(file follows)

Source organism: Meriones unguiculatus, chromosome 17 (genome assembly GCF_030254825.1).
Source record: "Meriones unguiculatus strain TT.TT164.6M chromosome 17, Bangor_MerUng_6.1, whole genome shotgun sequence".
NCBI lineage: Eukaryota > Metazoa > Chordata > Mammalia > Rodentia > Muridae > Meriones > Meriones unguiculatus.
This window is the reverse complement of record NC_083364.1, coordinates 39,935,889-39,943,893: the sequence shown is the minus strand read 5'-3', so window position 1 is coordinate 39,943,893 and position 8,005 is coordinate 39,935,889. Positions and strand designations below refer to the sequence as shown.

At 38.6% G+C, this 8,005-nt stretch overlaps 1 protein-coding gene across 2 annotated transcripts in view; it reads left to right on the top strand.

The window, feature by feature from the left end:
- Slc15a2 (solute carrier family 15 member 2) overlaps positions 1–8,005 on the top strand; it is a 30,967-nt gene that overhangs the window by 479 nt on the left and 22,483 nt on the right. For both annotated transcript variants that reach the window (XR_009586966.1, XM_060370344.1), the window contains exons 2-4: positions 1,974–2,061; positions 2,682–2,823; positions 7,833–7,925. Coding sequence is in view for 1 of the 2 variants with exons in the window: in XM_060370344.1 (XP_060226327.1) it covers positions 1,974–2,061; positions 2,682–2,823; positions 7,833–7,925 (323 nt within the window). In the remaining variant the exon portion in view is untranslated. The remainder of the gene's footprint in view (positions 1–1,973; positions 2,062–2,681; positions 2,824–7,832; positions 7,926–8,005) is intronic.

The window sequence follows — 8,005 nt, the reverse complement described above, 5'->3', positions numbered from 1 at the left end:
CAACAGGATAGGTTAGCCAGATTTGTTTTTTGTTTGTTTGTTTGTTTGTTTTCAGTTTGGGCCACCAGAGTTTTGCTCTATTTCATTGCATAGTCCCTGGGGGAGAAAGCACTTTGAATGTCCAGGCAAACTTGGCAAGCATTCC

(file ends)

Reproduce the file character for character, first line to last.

Source organism: Meriones unguiculatus, chromosome 17 (genome assembly GCF_030254825.1).
Source record: "Meriones unguiculatus strain TT.TT164.6M chromosome 17, Bangor_MerUng_6.1, whole genome shotgun sequence".
NCBI lineage: Eukaryota > Metazoa > Chordata > Mammalia > Rodentia > Muridae > Meriones > Meriones unguiculatus.
This window is the reverse complement of record NC_083364.1, coordinates 39,935,889-39,943,893: the sequence shown is the minus strand read 5'-3', so window position 1 is coordinate 39,943,893 and position 8,005 is coordinate 39,935,889. Positions and strand designations below refer to the sequence as shown.

At 38.6% G+C, this 8,005-nt stretch overlaps 1 protein-coding gene across 2 annotated transcripts in view; it reads left to right on the top strand.

The window, feature by feature from the left end:
- Slc15a2 (solute carrier family 15 member 2) overlaps positions 1–8,005 on the top strand; it is a 30,967-nt gene that overhangs the window by 479 nt on the left and 22,483 nt on the right. For both annotated transcript variants that reach the window (XR_009586966.1, XM_060370344.1), the window contains exons 2-4: positions 1,974–2,061; positions 2,682–2,823; positions 7,833–7,925. Coding sequence is in view for 1 of the 2 variants with exons in the window: in XM_060370344.1 (XP_060226327.1) it covers positions 1,974–2,061; positions 2,682–2,823; positions 7,833–7,925 (323 nt within the window). In the remaining variant the exon portion in view is untranslated. The remainder of the gene's footprint in view (positions 1–1,973; positions 2,062–2,681; positions 2,824–7,832; positions 7,926–8,005) is intronic.

The window sequence follows — 8,005 nt, the reverse complement described above, 5'->3', positions numbered from 1 at the left end:
CAACAGGATAGGTTAGCCAGATTTGTTTTTTGTTTGTTTGTTTGTTTGTTTTCAGTTTGGGCCACCAGAGTTTTGCTCTATTTCATTGCATAGTCCCTGGGGGAGAAAGCACTTTGAATGTCCAGGCAAACTTGGCAAGCATTCC